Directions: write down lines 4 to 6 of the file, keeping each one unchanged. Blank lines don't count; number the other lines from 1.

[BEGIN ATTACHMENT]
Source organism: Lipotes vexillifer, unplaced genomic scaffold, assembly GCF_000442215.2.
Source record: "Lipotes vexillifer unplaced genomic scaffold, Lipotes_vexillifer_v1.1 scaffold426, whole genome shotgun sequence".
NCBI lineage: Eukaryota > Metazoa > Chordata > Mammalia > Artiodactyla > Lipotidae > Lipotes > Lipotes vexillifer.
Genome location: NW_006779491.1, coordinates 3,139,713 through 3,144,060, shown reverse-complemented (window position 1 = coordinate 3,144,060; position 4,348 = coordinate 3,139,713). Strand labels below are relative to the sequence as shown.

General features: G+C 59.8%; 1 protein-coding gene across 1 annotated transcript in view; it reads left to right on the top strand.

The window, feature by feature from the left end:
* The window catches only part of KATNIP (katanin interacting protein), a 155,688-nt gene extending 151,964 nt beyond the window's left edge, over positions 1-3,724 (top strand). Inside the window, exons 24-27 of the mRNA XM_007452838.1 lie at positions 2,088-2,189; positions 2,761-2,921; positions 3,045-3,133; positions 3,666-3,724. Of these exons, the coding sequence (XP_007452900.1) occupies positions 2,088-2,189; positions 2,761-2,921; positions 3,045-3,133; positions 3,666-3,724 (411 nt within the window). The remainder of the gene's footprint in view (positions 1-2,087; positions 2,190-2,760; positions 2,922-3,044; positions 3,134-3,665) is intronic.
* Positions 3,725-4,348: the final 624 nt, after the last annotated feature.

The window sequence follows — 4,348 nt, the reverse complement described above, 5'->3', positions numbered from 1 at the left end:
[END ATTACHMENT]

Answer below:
Genome location: NW_006779491.1, coordinates 3,139,713 through 3,144,060, shown reverse-complemented (window position 1 = coordinate 3,144,060; position 4,348 = coordinate 3,139,713). Strand labels below are relative to the sequence as shown.

General features: G+C 59.8%; 1 protein-coding gene across 1 annotated transcript in view; it reads left to right on the top strand.

The window, feature by feature from the left end: